At this level we work with the other SAGEs (Water management bodies) of the other watersheds of the bay, and here the issues are different because it is about having a water quality to answer the economic stakes of the shellfish farming, shell seeking, but also, a little north in Cancale and Granville, bathing issues.
Moreover, there is a very important biodiversity issue. In particular, salt marshes, which are classified Natura 2000, show a decline in plant biodiversity and an invasion of these salt marshes by the maritime quackgrass. This phenomenon seems to be also due to an enrichment of the environment by the nitrates that come from the different watersheds of the bay.
In addition, we have not talked about it, we also have an issue -to finish perhaps- a challenge of marine submersion that appears with the rise of the sea level.
One could on the area here -which goes from Cancale, east of the Couesnon all along the Couesnon coastline- could also know episodes of marine submersion related to the flood episodes of the watersheds.
It is a process of considering this risk and protection. Then, it will go through the restoration of dikes and process of securing populations and avoid building in the future in areas subject to the risk of submersion.
What would you expect from a project like ALICE?
Sylvie Le Roy – ALICE project immediately interested us because, indeed, we realize that here, water quality, biodiversity, are issues that are strongly linked.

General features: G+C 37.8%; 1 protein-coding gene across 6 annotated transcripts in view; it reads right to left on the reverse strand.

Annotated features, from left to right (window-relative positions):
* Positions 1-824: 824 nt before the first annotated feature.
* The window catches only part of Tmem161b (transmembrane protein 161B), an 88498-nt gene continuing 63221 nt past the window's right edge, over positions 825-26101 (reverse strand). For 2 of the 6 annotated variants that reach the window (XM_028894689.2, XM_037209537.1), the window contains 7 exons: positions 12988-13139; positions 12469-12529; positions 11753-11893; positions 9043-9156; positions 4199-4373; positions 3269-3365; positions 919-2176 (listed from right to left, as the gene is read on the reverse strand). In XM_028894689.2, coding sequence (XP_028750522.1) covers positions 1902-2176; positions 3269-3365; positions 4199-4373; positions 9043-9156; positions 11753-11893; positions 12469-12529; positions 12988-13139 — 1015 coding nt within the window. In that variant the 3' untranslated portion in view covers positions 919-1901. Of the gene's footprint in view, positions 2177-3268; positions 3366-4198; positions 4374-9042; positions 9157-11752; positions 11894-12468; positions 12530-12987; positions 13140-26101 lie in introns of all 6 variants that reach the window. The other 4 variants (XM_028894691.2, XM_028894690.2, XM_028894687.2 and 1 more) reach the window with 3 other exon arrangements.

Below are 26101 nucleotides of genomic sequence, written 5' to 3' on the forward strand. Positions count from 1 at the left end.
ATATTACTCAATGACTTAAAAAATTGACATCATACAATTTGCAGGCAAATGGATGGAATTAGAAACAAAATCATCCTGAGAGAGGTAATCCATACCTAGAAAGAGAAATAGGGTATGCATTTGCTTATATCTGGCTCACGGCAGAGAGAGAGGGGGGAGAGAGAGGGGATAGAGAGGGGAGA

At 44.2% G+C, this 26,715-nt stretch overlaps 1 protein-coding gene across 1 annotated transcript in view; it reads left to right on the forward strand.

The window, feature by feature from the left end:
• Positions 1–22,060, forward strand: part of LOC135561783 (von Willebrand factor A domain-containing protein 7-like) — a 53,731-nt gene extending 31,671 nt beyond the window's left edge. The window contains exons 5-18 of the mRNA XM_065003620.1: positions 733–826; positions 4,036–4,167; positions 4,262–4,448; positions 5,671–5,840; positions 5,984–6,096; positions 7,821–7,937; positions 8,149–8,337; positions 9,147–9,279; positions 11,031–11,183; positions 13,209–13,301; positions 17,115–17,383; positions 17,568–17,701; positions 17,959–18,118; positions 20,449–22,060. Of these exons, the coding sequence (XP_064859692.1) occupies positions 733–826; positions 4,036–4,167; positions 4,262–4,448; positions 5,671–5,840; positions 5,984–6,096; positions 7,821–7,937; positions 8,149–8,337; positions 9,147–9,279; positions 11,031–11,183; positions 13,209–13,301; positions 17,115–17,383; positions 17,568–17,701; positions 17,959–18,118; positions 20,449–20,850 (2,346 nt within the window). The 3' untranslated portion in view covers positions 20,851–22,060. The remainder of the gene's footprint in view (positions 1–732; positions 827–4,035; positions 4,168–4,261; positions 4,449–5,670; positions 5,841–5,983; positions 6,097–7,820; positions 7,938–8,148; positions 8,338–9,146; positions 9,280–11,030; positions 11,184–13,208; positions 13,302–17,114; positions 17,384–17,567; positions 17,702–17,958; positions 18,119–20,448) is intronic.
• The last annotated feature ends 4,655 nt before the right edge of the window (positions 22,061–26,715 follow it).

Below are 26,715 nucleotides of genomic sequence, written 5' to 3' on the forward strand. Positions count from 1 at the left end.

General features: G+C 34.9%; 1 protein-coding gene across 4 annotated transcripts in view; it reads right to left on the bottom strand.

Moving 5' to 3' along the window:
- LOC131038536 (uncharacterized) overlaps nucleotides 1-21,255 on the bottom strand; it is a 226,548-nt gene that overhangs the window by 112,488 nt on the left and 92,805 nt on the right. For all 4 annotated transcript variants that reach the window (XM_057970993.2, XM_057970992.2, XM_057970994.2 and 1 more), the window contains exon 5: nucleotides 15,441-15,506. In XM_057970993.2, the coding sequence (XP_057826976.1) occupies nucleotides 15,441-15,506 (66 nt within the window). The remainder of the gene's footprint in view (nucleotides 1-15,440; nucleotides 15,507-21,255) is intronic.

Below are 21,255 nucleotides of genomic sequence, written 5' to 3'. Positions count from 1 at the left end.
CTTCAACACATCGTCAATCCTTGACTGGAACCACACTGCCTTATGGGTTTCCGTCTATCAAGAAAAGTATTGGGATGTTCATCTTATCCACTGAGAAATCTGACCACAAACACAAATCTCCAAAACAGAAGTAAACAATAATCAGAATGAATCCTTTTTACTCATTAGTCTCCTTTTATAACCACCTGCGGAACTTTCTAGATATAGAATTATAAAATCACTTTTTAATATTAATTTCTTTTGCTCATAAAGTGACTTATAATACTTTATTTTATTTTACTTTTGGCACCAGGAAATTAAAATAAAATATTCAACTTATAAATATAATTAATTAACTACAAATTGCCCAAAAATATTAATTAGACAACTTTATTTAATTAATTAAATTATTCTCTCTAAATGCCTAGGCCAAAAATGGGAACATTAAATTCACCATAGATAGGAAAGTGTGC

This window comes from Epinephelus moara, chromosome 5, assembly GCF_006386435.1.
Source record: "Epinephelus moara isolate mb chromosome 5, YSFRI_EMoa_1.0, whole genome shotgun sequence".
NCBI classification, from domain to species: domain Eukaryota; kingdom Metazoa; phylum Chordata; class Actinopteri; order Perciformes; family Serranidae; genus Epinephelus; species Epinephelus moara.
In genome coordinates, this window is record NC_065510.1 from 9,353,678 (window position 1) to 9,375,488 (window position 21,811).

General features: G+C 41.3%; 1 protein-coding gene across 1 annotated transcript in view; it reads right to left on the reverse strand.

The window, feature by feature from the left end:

Here, the water quality in the rivers is measured by indicators of biodiversity of the aquatic organisms. All of these challenges will have to be addressed by sustainable land use scenarios.
So, with this project, we hope that indeed scientists will be able to enlighten us on the impact of different scenarios of management that will be discussed by members of the Local Water Commission, but also by representatives of what we call the Territorial Coherence Scheme, which are in charge of spatial planning.
We hope that scientists will be able to enlighten us on the consequences of this or that scenario in terms of biodiversity, dry biodiversity but also wet biodiversity.
And so, the ALICE program is for us an opportunity to answer these challenges.
And the Blue and Green Infrastructure Networks?… How is it perceived from the SAGE point of view, of the water management?
Sylvie Le Roy – The Blue and Green Infrastructure Networks, it is indeed a concept a little new, which is resulting, at the French level, from the law.
There was the Grenelle law, then the law on biodiversity. So indeed, there is a need to take biodiversity into account in planning documents because we have a lot of biodiversity reservoirs with corridors that allow these reservoirs to be interconnected.
It went in particular through the definition of a Regional Scheme of Ecological Coherence, which defines the great networks of regional ecology.
The challenge now is to translate these reservoirs and networks to a much more local scale.
And so, in these networks, inevitably there are rivers, wetlands, the “bocage” (hedgerows and banks). These are elements that we at the SAGE (Water management body) level protect because they are important to achieve water quality goals.
But they are also important for biodiversity at large and therefore, the ALICE program must also be able to respond to: What density of all these elements must be preserved? How far not to go or risk a global collapse of biodiversity on the territory.
We are on a meshing that is necessarily impacted by the various management policies and indeed, this is part of the questions that are asked to scientists in the framework of the ALICE project.
To know what density of these elements must be conserved and how to articulate them, to design them in order to sustainably maintain biodiversity.